"History will sort through all of this, as history should. We suspect history will also ask this question: Did Mr. Tenet simply tell his bosses what they wanted to hear? And, if he did, that would be the biggest failure of all. History later. The headlines first."

Following "The Whip," quick summaries of upcoming stories, Brown intoned: "We begin tonight with the resignation of George Tenet. He is the first and so far the only big name in the President's national security team to step down since Iraq and 9/11. His departure comes, he says, at his own initiative on his own timetable. A cynic would say that might even be true. A mere skeptic would note that the announcement came in advance of two potentially devastating reports on Mr. Tenet's leadership and just in time to allow a President running for reelection to move on. Safe to say the skeptics have plenty of questions tonight. We'll start, however, with the facts and CNN's David Ensor."

Brown soon provided a whole bunch of speculation in a session with Washington Post reporter Walter Pincus and Newsweek reporter Michael Isikoff.

CBS Highlights Eroding Support for Bush
in "Swingtown USA"

Three weeks after CBS's Jim Axelrod marveled at how backing for President Bush in Pennsylvania's Lehigh Valley has not fallen even as "support for the war has plummeted," Axelrod managed to find some in the area who have become disillusioned, prompting a new story on Thursday's CBS Evening News even though Axelrod acknowledged that a local poll determined that Bush's support level has remained unchanged.

Returning to Allentown, which CBS dubs "Swingtown USA," Axelrod noted that "polling still shows a neck-and-neck race," so he focused on how "it also shows that support for Mr. Bush is starting to fray around the edges." Axelrod showcased "Gymnastics coaches Donna and Bill Strauss," who "were both pretty solidly in the Bush camp a month ago. But now Donna is no longer sure."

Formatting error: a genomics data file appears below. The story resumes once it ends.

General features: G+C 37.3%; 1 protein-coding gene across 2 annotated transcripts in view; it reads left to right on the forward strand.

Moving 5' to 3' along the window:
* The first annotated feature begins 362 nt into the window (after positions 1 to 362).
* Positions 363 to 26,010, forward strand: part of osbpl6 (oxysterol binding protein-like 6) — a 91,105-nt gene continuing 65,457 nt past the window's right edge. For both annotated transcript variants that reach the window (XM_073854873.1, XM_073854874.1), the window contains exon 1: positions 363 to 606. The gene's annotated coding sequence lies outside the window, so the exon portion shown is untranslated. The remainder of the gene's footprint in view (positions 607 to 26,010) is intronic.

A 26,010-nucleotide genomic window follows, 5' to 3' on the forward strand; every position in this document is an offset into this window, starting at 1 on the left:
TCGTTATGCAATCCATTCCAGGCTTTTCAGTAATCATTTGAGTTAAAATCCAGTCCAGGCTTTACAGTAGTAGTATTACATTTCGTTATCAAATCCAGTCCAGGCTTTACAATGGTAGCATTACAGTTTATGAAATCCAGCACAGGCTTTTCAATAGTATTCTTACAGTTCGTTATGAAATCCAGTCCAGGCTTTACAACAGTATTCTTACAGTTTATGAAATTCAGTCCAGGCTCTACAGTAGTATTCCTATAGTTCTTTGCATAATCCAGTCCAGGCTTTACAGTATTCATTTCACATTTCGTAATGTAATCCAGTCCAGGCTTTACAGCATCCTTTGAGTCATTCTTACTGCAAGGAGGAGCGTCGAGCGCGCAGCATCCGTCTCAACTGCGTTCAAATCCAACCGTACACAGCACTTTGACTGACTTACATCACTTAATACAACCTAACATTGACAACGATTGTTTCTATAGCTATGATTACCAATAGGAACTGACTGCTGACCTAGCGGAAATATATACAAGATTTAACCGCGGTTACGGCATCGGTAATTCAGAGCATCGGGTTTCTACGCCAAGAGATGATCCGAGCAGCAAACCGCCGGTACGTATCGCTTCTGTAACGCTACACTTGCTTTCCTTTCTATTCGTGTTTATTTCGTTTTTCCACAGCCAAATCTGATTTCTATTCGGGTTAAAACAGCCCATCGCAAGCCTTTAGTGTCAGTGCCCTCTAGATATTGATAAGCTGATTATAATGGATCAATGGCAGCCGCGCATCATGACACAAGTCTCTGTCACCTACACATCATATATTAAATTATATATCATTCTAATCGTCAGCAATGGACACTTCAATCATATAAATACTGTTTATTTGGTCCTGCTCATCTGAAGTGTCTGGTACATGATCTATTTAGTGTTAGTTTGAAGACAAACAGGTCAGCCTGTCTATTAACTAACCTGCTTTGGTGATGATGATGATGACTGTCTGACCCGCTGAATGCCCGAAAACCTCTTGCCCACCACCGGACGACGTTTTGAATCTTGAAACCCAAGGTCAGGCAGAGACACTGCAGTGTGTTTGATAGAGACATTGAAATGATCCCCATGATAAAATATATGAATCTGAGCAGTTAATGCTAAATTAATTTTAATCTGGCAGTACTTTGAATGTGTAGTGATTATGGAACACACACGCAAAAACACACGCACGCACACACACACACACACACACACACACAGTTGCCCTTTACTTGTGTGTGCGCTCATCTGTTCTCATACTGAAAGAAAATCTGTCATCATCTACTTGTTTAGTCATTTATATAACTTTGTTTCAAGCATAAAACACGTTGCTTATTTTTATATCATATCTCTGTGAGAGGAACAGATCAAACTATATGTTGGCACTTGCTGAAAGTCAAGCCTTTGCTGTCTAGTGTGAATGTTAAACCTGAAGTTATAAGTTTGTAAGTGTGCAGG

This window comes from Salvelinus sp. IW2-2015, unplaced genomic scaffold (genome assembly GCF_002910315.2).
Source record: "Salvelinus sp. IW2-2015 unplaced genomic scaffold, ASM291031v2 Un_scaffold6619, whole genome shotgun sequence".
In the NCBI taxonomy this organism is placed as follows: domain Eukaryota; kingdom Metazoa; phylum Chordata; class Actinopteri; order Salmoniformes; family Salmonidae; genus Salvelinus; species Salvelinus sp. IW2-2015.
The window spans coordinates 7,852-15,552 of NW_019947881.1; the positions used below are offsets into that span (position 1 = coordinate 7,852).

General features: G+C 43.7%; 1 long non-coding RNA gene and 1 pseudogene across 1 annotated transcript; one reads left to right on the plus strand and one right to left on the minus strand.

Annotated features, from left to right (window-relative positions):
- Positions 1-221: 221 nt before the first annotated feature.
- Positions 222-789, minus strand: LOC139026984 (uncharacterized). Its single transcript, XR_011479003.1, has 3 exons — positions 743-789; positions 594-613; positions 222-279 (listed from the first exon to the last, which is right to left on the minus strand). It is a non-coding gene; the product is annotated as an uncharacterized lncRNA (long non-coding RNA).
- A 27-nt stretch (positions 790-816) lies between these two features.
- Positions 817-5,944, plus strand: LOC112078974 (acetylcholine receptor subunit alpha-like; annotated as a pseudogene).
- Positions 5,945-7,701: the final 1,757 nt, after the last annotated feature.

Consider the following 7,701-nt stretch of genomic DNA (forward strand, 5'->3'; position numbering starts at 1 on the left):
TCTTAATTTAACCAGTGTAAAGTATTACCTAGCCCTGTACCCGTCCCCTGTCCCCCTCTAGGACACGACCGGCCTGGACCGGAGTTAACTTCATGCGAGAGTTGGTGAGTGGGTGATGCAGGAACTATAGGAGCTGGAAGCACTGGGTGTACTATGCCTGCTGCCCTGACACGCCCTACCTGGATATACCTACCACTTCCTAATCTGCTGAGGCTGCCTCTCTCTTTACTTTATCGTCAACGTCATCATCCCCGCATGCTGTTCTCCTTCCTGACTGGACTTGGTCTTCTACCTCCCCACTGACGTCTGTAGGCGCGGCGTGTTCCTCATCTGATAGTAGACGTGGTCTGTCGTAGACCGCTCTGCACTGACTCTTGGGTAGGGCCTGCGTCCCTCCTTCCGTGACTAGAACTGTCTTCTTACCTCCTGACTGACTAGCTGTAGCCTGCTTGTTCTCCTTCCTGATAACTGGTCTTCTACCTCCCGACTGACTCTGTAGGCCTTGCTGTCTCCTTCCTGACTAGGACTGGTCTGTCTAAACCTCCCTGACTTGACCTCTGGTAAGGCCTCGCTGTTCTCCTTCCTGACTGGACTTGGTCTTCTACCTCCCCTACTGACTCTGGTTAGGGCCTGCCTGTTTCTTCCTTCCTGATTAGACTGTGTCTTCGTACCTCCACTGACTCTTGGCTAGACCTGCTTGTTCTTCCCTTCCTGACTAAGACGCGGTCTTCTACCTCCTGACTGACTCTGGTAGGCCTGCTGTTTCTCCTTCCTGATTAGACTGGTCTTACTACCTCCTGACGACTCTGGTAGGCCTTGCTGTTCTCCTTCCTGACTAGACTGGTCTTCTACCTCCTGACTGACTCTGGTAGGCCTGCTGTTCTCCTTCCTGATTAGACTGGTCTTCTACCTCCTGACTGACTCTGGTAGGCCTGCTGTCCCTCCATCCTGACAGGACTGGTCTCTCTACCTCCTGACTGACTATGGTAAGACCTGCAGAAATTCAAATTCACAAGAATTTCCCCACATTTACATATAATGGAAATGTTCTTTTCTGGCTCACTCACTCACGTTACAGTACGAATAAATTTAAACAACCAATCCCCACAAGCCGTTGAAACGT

Sitting on John Annoni's front steps, Axelrod asked: "Can George Bush count 100 percent on your vote right now?" Annoni responded: "No." Axelrod recalled: "When we visited Republican John Annoni in April, the teacher, husband and father was also leaning toward the President. But he, too, is looking at Iraq, and doesn't know how to choose between Kerry and Bush."

The May 12 CyberAlert recounted: To CBS's astonishment, President Bush's support has not fallen along with declining support for the war in Iraq. From Allentown, Pennsylvania, Jim Axelrod marveled: "In the last month here in the Lehigh Valley, support for the war has plummeted. Support for the President has not." Axelrod talked to a wounded Marine back from Iraq who is tired of seeing his colleagues die day after day. Axelrod wondered: "So why don't you blame the Commander-in-Chief?" The Marine shot back: "I blame the Commander-in-Chief of every Iraqi, not the Commander-in-Chief of the Americans."